Pop Culture In Review for the Year 1980

The 1980s decade holds a lot of significance today, especially when we’re talking about pop culture. You see several shows from the 80s being rebooted now, while even the fashions of that era are making a comeback.

However, a decade is a long time. We can talk about the important pop culture moments from each year of this decade as well. This will help us gain more insight into the important events that unfolded from this era. Here are some of the pop culture highlights of the year 1980:


  • The Premiere of ‘Ordinary People’

On September 19th, the hit film ‘Ordinary People’ was released. This was based on a novel by Judith Guest and was directed by none other than Robert Redford. This was his directorial debut, but it was a massive boost for him.

It was this work that won Redford his very first Oscar as well as three more Academy Awards. The movie also went on to win the director five Golden Globe Awards. Along with the impressive direction and intriguing story, this movie also starred known names such as Mary Tyler Moore and Donald Sutherland.


  • The Murder of John Lennon

This was the year when John Lennon was shot by David Chapman, an incident that the music community mourns to this day. People still come together and remember the ex-Beatle for his music as well as his anti-war and peaceful philosophy.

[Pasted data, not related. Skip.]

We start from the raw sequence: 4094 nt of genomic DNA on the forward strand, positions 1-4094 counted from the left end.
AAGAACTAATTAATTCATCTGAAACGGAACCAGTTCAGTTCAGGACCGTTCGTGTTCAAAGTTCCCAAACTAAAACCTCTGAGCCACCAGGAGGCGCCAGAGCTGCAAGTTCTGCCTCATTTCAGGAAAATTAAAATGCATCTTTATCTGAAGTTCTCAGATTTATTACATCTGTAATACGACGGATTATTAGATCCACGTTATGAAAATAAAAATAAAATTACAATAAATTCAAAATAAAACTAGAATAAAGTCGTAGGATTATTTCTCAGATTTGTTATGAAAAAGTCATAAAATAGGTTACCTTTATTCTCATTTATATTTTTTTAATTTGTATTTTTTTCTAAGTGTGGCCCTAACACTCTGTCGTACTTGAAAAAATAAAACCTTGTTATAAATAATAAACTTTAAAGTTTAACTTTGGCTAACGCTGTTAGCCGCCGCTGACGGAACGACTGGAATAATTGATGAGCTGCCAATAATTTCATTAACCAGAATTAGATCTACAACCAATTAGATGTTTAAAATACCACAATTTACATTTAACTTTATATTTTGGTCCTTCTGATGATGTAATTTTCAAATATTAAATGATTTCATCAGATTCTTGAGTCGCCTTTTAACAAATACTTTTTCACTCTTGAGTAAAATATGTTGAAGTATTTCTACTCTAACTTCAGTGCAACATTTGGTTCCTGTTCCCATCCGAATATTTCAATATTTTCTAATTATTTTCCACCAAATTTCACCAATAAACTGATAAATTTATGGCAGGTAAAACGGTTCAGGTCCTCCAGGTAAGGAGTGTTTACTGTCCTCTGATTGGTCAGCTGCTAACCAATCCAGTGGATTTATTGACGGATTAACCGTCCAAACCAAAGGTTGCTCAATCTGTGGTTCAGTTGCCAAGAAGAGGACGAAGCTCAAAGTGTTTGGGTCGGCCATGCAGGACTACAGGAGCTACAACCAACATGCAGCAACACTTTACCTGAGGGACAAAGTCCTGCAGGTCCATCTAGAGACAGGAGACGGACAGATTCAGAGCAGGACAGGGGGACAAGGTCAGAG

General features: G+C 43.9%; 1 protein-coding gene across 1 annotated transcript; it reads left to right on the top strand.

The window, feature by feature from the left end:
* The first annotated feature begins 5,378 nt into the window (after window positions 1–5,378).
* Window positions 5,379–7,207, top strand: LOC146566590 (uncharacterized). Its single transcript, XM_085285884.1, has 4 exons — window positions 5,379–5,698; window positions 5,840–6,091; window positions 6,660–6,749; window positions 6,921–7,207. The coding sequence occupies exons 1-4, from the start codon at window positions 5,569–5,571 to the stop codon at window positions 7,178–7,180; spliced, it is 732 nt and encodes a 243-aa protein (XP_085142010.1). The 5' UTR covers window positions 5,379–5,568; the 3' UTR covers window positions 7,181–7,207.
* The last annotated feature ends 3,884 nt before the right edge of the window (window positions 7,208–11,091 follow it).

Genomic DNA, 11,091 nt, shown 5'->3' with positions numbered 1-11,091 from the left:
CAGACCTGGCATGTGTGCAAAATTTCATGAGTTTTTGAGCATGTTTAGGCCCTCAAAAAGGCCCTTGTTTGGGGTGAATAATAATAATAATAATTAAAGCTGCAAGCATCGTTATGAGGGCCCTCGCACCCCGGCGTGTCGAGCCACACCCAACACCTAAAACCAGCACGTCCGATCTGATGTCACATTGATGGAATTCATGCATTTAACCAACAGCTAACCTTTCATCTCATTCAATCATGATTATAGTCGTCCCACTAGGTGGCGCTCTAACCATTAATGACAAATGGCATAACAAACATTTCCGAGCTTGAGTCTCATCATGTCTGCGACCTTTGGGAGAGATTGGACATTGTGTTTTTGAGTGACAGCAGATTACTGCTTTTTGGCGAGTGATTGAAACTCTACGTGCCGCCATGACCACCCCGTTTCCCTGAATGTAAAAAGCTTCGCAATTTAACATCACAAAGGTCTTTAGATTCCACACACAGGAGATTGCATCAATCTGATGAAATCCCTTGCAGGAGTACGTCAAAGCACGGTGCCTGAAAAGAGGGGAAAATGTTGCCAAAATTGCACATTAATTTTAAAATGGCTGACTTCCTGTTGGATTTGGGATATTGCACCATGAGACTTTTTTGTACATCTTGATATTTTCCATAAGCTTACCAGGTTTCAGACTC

While Chapman was a fan of the Beatles and Lennon himself, he claimed that he was angered by the musician’s rebellious statements. Some of these statements included saying that the Beatles were more popular than Jesus. The lyrics to the songs ‘Imagine’ and ‘God’ were also a cause of triggering Chapman’s anger. After the murder, Chapman pleaded guilty and later said that he regretted taking the life of another human being for the sake of gaining notoriety.


  • International Release of Pac-Man

1980 was also the year when the arcade game ‘Pac-Man’ was released internationally through Namco. Its original Japanese name was Puck Man, but this was changed for the sake of international releases.

This game was a commercial success and still continues to be played today. It can be found in several arcades and also has several computer versions. It’s now considered one of the most influential games and among the greatest video games ever. The lucrative success led to several sequels, such as Ms. Pac-Man’.

  • The Sony Walkman

The Walkman was one of the first portable media players to become popular in America. It started out as a brand name under Sony, but urban culture soon made it a general name for any portable cassette player regardless of the brand or manufacturer. By the time its production officially stopped in 2010, Sony had made around 200 million Walkmans (the cassette-based kind).

The Walkman brand is still in use for the company, including their Discman being renamed the ‘CD Walkman.’ There was also a ‘Walkman’ phone series released by Sony Ericsson in the early 2000s.


  • Miracle on Ice

The United States managed to defeat the Soviet Union in an almost unbelievable turn of events during the Lake Placid Winter Olympics in 1980. The teams were playing an ice hockey match, with the American players mostly consisting of college-age participants.

The other might have been the favorites to win, but the team from the US managed to defeat them. This was even more amazing because the Soviet team had four gold medals under their belts. In fact, this was the team that hasn’t lost any Olympic hockey games since 1968.